You cannot possibly do that when you have to secure the agreement of 28 states, some of which not even involved in the industries concerned. It creates scope for horse trading where bundled deals can be held up over minutia, giving way to bicycle shed syndrome. Meanwhile the rest of the world progresses incrementally, one product or sector at a time. If we do it the EU way then we are pegged to the speed of the slowest ship in the convoy and everybody loses out. 

But now you have some idea as to why the Brexiteers have such a hard time making the case. To say that it is complex is something of an understatement. We have to set out a case in great detail and overcome some deeply entrenched misconceptions about what the EU is and what it does. We hear all the empty virtue signalling rhetoric and you can see why the EU appeals to those who imagine themselves as outward looking and progressive. But it's a bogus self-deception that only prevails through ignorance.

We on the other hand, are offering up something transformative that digs Britain out of a rut and jumpstarts global trade. That is no small undertaking. It's going to require a revolution in how we do things. It's going to require that we slaughter a few sacred cows and modernise our thinking. It will take time - and first we have to get europhiles to acknowledge something outside the EU even exists.

But as much as it will enhance our economy it will also transform and reignite our democracy. That is the winning case. Brexit absolutely is the answer staring us in the face. It solves problems that most don't even know we have.

Few seem to have noticed that we have become politically disengaged from the world, largely as a result of our EU membership. We are no longer attuned to acting globally. We have lost the knack. We need to regain it. Some say that is a reason to give up and go with the flow; to resign ourselves to the dismal abyss of second rate EU membership. I disagree.

Personally I don't think we can afford to stay in. The writing is on the wall for the EU and we are increasingly going to notice over the coming years that the EU is creating more problems than it solves - and we lack the tools to adequately deal with the consequences. We will notice that voting is increasingly useless and power increasingly flows away from the people. We will see politics trivialise and toxify at an unprecedented rate. And we will see consequences.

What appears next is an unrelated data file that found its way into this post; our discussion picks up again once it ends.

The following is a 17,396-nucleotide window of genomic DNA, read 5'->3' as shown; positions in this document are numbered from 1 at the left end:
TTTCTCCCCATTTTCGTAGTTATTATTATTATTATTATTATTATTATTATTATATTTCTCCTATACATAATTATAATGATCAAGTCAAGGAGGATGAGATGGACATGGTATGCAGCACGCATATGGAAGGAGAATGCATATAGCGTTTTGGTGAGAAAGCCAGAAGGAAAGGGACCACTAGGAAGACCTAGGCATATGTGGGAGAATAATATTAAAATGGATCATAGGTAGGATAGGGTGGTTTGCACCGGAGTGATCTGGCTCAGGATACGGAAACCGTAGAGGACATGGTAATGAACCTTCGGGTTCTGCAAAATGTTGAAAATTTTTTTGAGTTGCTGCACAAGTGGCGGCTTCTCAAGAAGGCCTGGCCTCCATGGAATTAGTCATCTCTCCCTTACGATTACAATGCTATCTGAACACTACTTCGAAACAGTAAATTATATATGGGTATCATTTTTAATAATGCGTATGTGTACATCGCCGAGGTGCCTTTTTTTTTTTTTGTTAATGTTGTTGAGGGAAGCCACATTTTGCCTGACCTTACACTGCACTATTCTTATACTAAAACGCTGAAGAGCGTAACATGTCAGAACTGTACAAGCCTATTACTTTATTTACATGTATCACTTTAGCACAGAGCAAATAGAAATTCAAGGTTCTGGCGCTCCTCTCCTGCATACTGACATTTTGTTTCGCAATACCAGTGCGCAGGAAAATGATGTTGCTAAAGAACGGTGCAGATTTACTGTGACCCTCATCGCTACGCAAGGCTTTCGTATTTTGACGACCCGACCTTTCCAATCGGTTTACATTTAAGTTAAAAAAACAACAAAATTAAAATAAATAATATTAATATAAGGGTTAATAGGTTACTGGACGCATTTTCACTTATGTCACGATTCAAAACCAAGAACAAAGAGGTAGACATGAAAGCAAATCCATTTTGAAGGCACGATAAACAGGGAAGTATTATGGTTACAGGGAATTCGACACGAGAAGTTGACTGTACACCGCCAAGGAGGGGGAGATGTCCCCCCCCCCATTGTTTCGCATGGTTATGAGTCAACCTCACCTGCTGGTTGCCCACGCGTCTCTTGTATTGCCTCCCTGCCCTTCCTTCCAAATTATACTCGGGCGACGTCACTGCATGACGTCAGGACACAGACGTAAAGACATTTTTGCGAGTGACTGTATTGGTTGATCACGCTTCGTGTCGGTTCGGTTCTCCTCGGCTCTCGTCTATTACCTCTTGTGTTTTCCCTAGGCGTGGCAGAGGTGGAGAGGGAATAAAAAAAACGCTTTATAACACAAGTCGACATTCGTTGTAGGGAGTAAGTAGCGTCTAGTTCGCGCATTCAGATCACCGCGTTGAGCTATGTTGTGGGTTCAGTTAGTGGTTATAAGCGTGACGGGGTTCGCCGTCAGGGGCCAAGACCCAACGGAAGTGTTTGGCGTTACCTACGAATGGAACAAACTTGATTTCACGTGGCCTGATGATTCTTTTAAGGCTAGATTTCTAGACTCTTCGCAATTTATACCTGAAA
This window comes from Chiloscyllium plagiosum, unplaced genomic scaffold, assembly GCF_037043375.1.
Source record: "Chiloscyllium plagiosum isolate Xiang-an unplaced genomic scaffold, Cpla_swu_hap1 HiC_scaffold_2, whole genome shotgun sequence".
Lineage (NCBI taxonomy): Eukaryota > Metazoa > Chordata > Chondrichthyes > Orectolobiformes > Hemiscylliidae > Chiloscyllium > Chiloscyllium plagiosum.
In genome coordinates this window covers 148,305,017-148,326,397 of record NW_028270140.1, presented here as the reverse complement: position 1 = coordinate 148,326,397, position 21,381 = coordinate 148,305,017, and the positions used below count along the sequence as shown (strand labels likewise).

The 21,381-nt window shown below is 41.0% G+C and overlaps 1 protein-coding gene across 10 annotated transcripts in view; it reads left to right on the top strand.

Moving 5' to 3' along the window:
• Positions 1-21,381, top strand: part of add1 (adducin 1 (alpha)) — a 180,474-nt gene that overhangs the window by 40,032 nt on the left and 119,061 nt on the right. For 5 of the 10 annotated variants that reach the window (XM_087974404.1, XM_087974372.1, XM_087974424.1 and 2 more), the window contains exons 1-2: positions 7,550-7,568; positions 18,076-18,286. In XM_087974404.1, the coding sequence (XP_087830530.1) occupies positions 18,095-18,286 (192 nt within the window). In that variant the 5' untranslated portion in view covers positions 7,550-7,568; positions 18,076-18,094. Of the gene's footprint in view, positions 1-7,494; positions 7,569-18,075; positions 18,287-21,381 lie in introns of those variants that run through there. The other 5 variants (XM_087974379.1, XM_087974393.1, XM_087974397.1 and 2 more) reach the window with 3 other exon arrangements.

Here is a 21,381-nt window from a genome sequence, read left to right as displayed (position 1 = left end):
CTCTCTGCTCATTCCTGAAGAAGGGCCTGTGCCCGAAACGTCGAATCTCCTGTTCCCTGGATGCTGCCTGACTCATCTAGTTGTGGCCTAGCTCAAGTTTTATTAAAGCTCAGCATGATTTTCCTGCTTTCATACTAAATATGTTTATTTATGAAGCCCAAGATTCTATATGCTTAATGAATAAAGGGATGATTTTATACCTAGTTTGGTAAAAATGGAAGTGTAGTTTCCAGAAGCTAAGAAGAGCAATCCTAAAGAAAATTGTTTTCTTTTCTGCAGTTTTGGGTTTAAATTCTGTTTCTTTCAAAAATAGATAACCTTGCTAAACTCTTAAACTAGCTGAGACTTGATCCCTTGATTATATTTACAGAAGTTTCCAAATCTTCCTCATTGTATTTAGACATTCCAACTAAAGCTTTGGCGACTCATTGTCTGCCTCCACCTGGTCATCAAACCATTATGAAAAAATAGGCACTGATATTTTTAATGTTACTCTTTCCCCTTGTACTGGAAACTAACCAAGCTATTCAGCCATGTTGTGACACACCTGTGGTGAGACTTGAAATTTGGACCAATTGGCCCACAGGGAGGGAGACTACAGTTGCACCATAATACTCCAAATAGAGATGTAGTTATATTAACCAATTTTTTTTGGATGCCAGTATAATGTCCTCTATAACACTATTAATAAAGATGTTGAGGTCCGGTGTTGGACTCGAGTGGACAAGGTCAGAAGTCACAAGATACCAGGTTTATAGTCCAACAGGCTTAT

Politics as we know it is already a pretty sordid affair and looks as though it is in a perpetual race to the bottom, without leaders becoming ever more risible and contemptible. That's no accident. Wesminster is increasingly political displacement activity where ministers are now apologists rather than custodians of the levers of power. They have neutered themselves and so make busywork to justify their existence. We see think tanks proposing ever more elaborate tinkering with the voting systems to re-engage voters. But none of it gets to the heart of the issue. That voting rituals alone do not constitute a democracy and people without power have only protest. 

In that we will see an increasingly bewildered and dispirited public, cynical of their leaders and the processes, and the manifestation of this will be further fragmentation, more fault lines opening up, political violence and discontent. As much as there are lost opportunities in remaining in the EU I think there will be a major cultural price to pay. Staying in won't fix anything and it won't lance the boil. It will continue to fester.

And this is why Brexit is a necessity. We need to adapt to the new global order. We need a political settlement fit for this century. We need serious and deep reforms to our domestic democracy. We need to move on from this interminable Euro-parochialism and settle the argument once and for all. Nothing is going to progress until we do. 

And that is why, if there is a price to pay, we should pay it. We are nearly all agreed that Brexit will cause economic disruption. We are all agreed that politically it will be a serious shake up. But that is not a reason not to do it. That is the price we pay for the hubris of our politicians and for our own negligence in allowing them to do it. We can either step up to the plate and pay it now or we can kick the can down the road and pay a bigger price later. We can either have a peaceful revolution now or something far worse down the line. We can have meaningful change if we leave. But if we remain, we are stuck with no change at all. I think the price for that will be unimaginable.